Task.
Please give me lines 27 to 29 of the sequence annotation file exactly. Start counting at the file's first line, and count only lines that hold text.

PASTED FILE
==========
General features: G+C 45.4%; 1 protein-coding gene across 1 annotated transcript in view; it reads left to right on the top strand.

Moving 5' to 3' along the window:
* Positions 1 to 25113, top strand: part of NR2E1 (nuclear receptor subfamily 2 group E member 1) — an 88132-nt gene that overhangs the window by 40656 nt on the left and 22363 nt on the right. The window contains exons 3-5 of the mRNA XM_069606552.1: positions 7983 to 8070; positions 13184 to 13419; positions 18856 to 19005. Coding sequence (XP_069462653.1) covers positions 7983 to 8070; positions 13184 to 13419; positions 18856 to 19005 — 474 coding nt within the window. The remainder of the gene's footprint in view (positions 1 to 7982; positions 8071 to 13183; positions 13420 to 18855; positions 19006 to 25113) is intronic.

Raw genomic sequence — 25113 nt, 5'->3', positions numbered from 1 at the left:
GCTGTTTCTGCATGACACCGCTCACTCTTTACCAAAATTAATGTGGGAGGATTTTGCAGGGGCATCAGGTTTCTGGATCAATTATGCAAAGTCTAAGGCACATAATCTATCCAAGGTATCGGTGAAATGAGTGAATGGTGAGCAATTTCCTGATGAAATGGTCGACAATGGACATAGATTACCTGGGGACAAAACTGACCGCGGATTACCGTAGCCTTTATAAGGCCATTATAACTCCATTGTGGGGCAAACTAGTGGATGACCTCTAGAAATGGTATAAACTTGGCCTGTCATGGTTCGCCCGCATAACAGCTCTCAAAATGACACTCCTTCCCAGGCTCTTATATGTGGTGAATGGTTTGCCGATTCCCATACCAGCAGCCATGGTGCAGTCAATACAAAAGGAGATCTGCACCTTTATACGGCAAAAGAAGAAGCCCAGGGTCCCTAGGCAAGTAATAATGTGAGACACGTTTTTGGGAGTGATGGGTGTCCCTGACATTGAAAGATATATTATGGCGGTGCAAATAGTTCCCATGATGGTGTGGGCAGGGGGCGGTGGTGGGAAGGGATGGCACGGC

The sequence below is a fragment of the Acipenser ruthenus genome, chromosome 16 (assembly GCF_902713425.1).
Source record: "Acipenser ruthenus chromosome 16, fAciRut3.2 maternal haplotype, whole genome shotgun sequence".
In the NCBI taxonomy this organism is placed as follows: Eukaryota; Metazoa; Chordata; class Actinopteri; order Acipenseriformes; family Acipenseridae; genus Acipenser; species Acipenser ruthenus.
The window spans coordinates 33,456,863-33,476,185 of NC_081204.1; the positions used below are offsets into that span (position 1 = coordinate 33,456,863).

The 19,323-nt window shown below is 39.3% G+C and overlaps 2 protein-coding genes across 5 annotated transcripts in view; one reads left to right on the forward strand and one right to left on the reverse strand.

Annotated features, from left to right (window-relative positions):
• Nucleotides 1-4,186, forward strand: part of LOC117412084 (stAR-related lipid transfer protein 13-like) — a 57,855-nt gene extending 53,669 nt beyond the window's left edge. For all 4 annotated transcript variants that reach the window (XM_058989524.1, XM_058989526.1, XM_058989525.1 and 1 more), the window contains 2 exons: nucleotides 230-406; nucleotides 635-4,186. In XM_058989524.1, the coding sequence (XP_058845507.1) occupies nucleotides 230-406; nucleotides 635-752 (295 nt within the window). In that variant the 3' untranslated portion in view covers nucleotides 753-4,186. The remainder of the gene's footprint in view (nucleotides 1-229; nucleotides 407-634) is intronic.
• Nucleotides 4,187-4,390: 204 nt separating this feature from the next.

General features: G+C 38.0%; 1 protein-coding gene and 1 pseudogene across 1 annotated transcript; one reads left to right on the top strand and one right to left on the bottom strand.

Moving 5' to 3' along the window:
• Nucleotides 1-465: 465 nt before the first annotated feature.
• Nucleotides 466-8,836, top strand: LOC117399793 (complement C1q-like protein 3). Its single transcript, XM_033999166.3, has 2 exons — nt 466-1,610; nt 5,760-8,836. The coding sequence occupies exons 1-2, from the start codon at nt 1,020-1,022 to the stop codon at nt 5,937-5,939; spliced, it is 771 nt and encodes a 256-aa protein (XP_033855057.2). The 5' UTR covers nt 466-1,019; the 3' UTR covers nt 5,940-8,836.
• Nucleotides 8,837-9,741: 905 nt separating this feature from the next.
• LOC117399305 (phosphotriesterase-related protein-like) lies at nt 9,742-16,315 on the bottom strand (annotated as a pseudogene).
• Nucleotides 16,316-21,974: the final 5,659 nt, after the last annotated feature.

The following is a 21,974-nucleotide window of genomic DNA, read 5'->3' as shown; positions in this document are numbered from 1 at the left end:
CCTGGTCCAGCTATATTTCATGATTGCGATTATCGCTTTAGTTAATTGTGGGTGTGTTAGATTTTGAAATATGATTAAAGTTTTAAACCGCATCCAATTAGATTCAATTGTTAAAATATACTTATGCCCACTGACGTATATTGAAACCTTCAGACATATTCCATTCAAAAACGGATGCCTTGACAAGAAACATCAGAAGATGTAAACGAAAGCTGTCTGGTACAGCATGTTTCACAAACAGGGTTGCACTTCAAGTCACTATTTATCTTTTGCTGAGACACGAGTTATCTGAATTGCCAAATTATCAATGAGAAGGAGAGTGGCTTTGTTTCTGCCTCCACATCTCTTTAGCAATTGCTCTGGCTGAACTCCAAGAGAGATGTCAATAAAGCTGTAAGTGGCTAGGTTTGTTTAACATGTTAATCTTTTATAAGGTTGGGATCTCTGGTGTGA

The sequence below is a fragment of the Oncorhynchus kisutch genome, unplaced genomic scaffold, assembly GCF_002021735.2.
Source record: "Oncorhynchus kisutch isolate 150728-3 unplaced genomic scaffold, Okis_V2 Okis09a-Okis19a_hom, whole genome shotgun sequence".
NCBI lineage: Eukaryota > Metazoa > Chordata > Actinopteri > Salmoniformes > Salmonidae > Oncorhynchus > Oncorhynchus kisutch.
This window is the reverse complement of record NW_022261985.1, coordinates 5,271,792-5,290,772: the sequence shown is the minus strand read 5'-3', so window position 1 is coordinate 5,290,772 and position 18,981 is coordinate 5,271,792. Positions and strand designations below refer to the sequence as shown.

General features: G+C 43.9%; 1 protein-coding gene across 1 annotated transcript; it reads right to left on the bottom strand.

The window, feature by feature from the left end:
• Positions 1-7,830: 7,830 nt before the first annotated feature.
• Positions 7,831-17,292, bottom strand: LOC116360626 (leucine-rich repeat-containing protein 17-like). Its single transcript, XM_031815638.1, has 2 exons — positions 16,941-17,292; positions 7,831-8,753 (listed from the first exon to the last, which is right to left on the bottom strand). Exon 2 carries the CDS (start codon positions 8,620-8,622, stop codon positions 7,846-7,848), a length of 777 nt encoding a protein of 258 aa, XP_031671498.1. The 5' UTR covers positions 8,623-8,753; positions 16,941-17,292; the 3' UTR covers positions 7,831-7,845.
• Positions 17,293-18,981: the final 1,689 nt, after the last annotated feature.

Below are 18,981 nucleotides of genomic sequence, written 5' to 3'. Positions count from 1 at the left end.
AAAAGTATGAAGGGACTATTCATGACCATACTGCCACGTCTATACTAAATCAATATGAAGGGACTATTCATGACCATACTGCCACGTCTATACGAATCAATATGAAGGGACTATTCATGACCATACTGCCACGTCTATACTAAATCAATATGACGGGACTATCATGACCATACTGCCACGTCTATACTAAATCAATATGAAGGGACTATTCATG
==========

General features: G+C 43.9%; 1 protein-coding gene across 1 annotated transcript; it reads right to left on the bottom strand.

The window, feature by feature from the left end:
• Positions 1-7,830: 7,830 nt before the first annotated feature.